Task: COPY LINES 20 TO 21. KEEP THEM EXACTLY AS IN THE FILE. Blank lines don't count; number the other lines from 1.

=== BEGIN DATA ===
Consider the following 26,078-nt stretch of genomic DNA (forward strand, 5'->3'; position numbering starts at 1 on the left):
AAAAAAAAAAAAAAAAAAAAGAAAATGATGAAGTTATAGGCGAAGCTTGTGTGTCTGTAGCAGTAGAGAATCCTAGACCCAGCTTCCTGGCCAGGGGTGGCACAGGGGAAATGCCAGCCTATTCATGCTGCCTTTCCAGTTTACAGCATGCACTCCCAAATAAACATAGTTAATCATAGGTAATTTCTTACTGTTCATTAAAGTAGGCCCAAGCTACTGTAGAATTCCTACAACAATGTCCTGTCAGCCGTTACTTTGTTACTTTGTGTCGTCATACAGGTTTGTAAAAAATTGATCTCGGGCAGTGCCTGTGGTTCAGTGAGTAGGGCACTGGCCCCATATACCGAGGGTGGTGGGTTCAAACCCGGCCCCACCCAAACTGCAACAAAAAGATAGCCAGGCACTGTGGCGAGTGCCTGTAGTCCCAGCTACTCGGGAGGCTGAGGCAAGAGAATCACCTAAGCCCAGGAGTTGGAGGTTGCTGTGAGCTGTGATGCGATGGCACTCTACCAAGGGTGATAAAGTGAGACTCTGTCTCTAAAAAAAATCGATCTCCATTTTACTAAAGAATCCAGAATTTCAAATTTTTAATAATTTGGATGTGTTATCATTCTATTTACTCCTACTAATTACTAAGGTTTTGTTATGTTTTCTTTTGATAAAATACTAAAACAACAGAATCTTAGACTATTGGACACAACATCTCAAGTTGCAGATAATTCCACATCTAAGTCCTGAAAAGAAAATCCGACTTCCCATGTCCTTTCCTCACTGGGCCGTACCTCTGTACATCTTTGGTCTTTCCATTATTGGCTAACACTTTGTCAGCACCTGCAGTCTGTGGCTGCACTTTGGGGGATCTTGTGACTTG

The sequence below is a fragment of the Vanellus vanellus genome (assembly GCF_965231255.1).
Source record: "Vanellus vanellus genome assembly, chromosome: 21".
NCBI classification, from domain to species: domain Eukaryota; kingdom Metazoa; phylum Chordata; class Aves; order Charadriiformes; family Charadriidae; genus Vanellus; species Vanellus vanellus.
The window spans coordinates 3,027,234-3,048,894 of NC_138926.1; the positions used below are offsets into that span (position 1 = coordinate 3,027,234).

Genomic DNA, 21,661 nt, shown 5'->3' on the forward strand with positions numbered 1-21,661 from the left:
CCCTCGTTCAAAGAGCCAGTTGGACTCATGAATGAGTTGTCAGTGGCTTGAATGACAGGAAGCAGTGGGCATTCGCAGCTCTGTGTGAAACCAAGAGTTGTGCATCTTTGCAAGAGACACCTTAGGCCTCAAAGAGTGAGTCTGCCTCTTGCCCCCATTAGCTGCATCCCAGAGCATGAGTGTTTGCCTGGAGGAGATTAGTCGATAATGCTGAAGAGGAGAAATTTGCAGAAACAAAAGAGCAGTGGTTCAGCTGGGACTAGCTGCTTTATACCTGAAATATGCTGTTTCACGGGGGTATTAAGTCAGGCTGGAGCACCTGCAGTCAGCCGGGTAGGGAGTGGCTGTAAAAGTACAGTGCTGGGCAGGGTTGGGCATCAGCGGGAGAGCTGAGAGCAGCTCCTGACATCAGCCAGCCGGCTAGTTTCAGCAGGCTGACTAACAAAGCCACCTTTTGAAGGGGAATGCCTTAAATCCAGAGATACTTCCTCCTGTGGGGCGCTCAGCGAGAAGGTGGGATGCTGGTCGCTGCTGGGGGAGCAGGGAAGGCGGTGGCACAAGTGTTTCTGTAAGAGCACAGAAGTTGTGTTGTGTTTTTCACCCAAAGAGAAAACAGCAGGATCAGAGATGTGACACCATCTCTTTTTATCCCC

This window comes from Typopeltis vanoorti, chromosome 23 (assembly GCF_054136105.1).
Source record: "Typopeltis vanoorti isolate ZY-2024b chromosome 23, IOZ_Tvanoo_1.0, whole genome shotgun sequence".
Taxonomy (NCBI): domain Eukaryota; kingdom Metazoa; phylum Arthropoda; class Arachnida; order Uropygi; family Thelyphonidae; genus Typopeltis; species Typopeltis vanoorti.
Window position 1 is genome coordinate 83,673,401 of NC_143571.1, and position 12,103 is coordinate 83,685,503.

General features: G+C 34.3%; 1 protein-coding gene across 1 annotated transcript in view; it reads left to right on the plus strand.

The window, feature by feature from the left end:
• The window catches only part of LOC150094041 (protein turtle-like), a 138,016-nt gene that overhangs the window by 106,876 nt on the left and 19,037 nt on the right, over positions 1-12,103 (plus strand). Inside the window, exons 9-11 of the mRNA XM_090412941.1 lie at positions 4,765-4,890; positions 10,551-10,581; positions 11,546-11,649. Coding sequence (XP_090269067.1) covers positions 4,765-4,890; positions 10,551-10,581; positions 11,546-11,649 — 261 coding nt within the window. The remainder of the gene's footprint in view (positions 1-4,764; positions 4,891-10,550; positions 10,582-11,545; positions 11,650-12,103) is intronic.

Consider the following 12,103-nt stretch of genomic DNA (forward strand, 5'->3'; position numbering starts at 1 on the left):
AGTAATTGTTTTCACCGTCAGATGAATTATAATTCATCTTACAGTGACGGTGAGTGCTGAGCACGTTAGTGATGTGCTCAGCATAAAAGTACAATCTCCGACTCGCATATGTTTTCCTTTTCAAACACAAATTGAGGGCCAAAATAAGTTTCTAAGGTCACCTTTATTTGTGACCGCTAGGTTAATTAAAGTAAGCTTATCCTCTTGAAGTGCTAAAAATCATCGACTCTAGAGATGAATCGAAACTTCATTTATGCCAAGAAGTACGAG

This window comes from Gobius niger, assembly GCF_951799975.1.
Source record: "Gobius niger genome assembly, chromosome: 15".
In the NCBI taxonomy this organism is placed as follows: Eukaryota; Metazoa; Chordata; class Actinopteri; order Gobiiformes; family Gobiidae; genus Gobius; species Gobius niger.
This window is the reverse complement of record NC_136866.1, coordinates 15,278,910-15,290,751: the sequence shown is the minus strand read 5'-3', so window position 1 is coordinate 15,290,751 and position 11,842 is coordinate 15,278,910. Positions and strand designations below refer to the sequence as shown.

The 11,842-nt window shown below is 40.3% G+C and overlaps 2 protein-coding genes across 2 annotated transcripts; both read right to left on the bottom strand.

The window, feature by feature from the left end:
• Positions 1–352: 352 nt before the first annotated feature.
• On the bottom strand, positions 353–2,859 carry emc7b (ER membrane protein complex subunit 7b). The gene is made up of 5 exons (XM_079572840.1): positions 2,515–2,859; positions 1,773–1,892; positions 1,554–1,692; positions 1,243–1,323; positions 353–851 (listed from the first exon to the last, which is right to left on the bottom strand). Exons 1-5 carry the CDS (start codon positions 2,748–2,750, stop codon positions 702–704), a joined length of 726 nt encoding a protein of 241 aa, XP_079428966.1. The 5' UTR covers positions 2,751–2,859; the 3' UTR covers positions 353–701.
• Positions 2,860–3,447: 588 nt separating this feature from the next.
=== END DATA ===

In the NCBI taxonomy this organism is placed as follows: Eukaryota; Metazoa; Chordata; class Actinopteri; order Gobiiformes; family Gobiidae; genus Gobius; species Gobius niger.
This window is the reverse complement of record NC_136866.1, coordinates 15,278,910-15,290,751: the sequence shown is the minus strand read 5'-3', so window position 1 is coordinate 15,290,751 and position 11,842 is coordinate 15,278,910. Positions and strand designations below refer to the sequence as shown.